csalter2 TUG Member

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    What were your wife’s findings? Do you come out behind as well?
     
  13. GetawaysRus

    GetawaysRus TUG Member

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    I think the OP's question is an impossible one. I'm as calculating as they come, and I try to be careful about our investments, but I long ago gave up the idea of monitoring the pennies regarding our timeshare use and our travels.

    We bought from Marriott (and before we found TUG) in 2004. Along with our initial purchase came a boatload of Marriott Reward points. Well, I couldn't let those go to waste, so I set about learning how to maximize our use of the MR points. And from that, I've learned an enormous amount about the travel rewards game. We now travel in ways that would otherwise be unaffordable for us. These are much grander, more deluxe trips than I ever envisioned prior to our timeshare ownership. Yes, I could put a dollar value on those international business class award seats that I obtain using airline reward miles or our reward stays at hotels or our timeshare stays. But it's impossible to put a dollar value on the memories from our trips. And it's impossible to put a dollar value on the good feeling I get from treating my beautiful wife to such grand vacations. As Barry said, we're now much better travelers.

    Owning the timeshare does force us to plan. And it forces us to vacation because we don't want those weeks to go to waste. I'm not a workaholic, but I have always enjoyed my profession and worked hard. It's good for me to have that firm nudge from our timeshare ownership that I need to plan some time off from work. I'm forever saying to my wife: "Where do you want to go next? What should we plan? What's our next dream travel destination?"

    Also, the timeshare ownership sometimes helps us be spontaneous. That's a good thing for me, since I'm not a real spontaneous person by nature. Interval keeps dropping ACs into our account. Many of them go unused, but every once in a while something will open up that allows us to take a week-long timeshare vacation on very short notice.

    The timeshare ownership also allows me to build vacations around it. For example, we're recently back from a month-long SE Asia trip. We were busy running around like typical tourists (and stayed in hotels) in Bangkok, Siem Reap, Chiang Mai, and Singapore. But I was able to insert a one week timeshare stay at the Marriott Phuket Beach Club in between Chiang Mai and Singapore. That week gave us a chance to slow down and rejuvenate before vacationing onwards as well as enjoy the more spacious 2BR timeshare unit when compared to hotel rooms.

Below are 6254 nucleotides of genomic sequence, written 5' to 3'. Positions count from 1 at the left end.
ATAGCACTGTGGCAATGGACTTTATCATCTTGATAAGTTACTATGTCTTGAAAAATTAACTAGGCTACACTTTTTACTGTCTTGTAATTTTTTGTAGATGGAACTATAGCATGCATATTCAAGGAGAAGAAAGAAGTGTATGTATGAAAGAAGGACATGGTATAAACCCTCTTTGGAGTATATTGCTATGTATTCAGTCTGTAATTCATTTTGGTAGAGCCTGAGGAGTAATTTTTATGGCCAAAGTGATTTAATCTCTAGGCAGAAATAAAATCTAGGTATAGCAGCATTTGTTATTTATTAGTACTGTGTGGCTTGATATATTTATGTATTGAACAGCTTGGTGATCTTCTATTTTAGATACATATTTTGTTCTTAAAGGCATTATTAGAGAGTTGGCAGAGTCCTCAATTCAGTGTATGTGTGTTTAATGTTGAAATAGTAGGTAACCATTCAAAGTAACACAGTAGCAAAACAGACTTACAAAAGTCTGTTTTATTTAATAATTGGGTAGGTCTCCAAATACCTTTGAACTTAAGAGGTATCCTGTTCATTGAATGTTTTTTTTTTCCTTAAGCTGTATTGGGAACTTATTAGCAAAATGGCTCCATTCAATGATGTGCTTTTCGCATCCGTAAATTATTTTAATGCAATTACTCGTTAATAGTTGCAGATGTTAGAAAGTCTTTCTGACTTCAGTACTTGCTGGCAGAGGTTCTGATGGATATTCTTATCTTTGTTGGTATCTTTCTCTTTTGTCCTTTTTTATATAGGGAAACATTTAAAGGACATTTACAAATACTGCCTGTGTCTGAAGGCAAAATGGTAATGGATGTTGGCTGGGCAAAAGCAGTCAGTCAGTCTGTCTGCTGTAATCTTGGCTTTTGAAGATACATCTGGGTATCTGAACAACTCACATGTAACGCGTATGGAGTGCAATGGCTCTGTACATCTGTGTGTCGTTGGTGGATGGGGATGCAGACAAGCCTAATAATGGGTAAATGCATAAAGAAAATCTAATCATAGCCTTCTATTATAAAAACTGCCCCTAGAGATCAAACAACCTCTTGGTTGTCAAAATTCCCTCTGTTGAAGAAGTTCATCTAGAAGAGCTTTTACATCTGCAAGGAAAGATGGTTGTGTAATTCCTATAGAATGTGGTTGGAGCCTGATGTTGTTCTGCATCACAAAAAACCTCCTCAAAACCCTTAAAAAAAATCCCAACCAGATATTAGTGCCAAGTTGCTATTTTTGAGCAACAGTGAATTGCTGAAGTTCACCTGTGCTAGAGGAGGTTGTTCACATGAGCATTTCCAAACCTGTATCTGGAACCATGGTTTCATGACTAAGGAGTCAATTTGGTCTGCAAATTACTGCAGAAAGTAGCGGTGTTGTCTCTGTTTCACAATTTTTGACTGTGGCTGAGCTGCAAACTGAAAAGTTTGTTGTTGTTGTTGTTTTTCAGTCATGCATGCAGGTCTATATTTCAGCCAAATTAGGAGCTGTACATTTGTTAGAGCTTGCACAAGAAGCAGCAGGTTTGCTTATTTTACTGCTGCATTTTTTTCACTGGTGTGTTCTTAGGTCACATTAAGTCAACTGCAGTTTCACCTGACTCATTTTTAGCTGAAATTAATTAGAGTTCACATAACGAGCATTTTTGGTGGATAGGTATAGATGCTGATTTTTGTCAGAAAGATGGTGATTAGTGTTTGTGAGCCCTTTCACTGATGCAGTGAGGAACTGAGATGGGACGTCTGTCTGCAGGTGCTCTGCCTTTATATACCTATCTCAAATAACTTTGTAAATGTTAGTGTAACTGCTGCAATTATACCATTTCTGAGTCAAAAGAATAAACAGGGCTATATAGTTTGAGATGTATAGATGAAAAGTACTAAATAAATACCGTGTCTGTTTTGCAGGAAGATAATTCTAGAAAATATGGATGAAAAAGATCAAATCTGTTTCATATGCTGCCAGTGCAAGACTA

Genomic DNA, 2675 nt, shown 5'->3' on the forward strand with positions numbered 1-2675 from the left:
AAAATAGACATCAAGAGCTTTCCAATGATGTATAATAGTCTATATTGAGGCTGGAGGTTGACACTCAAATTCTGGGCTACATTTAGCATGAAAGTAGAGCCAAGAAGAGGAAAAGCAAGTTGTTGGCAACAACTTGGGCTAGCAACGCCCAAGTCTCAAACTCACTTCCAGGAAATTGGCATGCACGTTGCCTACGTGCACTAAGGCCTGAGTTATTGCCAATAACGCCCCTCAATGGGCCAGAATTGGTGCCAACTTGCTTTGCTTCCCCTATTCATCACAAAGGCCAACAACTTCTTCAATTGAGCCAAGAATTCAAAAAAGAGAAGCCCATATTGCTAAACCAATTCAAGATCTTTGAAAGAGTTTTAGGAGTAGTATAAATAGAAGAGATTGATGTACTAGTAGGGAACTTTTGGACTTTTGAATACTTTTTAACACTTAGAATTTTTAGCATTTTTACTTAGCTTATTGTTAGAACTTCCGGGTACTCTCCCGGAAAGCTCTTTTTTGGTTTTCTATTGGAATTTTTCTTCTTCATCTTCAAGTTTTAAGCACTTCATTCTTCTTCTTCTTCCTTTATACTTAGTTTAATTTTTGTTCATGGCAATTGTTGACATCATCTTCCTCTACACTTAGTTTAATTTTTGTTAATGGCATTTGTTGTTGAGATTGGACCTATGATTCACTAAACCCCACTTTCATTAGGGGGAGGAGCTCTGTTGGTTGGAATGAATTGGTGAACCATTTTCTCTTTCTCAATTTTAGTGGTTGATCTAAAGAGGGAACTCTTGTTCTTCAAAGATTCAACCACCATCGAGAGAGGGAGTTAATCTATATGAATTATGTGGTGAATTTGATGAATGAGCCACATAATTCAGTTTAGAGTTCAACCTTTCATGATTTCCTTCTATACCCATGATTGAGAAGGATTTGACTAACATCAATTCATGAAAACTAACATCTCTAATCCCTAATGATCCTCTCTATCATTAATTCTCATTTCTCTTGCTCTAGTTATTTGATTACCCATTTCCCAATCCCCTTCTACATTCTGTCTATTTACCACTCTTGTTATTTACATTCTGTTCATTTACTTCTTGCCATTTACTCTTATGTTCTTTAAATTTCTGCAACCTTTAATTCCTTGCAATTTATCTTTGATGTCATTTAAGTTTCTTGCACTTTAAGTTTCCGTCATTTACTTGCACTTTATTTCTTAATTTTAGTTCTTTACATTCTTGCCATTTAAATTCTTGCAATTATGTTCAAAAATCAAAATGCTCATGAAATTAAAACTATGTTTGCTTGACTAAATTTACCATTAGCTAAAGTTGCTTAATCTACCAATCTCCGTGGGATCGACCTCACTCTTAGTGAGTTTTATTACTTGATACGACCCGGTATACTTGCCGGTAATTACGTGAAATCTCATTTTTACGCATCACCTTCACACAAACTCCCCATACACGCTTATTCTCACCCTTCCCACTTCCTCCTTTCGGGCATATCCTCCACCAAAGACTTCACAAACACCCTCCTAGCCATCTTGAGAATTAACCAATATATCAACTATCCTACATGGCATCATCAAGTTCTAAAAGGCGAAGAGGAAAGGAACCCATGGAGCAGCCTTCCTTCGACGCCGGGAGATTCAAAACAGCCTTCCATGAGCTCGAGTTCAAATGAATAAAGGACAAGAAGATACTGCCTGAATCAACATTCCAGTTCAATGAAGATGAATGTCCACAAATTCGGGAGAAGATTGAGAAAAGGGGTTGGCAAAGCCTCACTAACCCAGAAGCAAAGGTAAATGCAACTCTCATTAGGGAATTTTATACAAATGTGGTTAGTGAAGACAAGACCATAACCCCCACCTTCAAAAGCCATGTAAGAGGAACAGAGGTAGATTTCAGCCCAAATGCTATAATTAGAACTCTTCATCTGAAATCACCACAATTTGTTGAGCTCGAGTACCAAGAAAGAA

Finally, the timeshare ownership gives us the option of taking 2 different types of vacations. There are the faster paced touristy vacations (such as our international trips) where we're usually up early to eat breakfast and get out to see the sights. But then we also can take slower paced timeshare vacations, and I know that my wife enjoys that. It's relaxing to lounge in your timeshare unit in your jammies in the morning and not have to get dressed and go out for breakfast. That's another thing that I can't put a dollar value on.

    Am I happy about the steady rise in maintenance fees? Nope. Am I happy about the unit size upgrade fees that Interval introduced? Nope. But I'm still determined that we'll do our best to maximize the value of our ownership and enjoy our travels.
     
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  14. x3 skier

    x3 skier Tug Review Crew: Rookie TUG Member

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    Every time I read something like this thread, I’m very content to have the ones I have Steamboat Springs and in Raintree. The two in Steamboat can be sold for what I paid (or more) and I’ll be out of Raintree in a few years.

    My annual 6 week Steamboat ski season stay is less than a week charges for a comparable unit and about half of what I pay for renting for another 6 weeks. The Raintree week is slightly less than rental.

    Reading about the high end other systems (DVC, etc.) makes me think you won’t ever break even but I have zero real knowledge about them.